Best IRA Plan?

Discussion in '401k, IRA and Retirement' started by waseem59, May 9, 2014.

  1. waseem59

    waseem59 Well-Known Member

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    which is the best IRA plan, is traditional IRA beneficial or Roth IRA is beneficial. discuss and give some knowledge on the tax deductions from the different IRA plans.
     
  2. JR Ewing

    JR Ewing Super Moderator Staff Member

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    It basically depends upon your income level. Roths have income limits, and they grow tax-free with after tax money. Traditional IRAs don't have the income limits and are tax-deferred with pretax money. Both do have annual contribution limits.
     
  3. CoolCat

    CoolCat Member

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    There are differences in the way Roth IRAs and Traditional IRAs are handled as inheritances, too, right? I'd been advised that if we played to sock away enough that we'd be passing on a good chunk of money, Roth IRAs (and Roth 401k, which I have as an option) are especially good for that. Since you have already payed taxes on the money, your beneficiaries don't have to pay when they take withdrawals.

    I personally have my money split between the two. I won't be retiring for at least another 30 years, and I won't pretend to know what the tax laws will be like by then. Maybe income tax will have been replaced by a national sales tax and traditional IRAs will become a completely amazing deal. Maybe I will be super rich and I'll be in a currently non-existent 50% tax bracket and my Roth dollars will be effectively worth double my traditional dollars. I have no idea, so I hedge my bets and invest in both.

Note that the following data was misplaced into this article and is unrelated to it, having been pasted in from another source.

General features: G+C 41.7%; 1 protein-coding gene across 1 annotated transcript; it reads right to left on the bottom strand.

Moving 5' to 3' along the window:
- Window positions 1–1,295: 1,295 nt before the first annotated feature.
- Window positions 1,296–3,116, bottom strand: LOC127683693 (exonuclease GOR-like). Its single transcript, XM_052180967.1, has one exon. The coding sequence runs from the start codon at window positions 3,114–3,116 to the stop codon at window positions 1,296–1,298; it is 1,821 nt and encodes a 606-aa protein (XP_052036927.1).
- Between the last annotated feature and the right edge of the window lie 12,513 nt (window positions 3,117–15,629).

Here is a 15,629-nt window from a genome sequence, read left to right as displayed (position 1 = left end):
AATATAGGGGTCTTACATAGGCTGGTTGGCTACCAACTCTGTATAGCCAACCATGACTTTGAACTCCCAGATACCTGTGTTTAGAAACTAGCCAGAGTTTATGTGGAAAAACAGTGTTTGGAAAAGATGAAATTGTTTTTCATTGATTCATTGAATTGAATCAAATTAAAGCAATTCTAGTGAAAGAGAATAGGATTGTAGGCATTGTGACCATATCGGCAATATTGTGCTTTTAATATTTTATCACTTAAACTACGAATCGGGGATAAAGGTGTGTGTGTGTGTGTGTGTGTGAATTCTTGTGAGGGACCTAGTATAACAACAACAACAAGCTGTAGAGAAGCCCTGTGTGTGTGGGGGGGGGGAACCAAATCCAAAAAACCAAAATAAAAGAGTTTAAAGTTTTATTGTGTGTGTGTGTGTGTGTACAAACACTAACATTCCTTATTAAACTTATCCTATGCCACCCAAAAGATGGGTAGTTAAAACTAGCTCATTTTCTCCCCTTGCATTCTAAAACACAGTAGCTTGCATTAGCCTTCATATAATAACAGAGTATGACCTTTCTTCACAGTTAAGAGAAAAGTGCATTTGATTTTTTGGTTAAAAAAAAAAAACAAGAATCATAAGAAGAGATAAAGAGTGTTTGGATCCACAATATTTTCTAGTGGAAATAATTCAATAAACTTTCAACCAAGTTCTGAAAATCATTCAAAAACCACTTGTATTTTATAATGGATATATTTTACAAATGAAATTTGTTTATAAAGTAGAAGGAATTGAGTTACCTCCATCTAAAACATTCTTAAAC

4. JR Ewing

    JR Ewing Super Moderator Staff Member

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    http://www.irs.gov/publications/p590b/ch01.html

    I'll correct my above post about the traditional IRA - it's usually going to be funded with earned income dollars that have already been taxed, generally for those who earn too much for the Roth IRA option.

    The traditional 401k is generally funded with pretax money in a 401k work plan.
     
  5. CoolCat

    CoolCat Member

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    Your link is regarding taking a distribution from an traditional IRA, not contributions toward one. Contributions to traditional IRA are pre-tax. The amount you put in is removed from your taxable income when you do your taxes. When you take a distribution during retirement you will pay taxes on that money. With a Roth, you pay the taxes on the money when you earn it, before it goes into the Roth IRA and then it is tax free when you take a distribution during retirement. The same distinction goes for traditional vs. Roth 401ks. Traditional is tax free going in, taxed coming out while Roth is taxed going in, tax free coming out.

    401ks can only be access through an employer while IRAs can be opened by anyone, and they have separate contribution limits which change from year to year.
     
  6. JR Ewing

    JR Ewing Super Moderator Staff Member

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    You were asking about inheritances, the info is there at the IRS website.

    Traditional 401k is actually tax-deferred, not tax free going in - you can lower the amount of taxable income by deducting that contribution each year from your taxable income.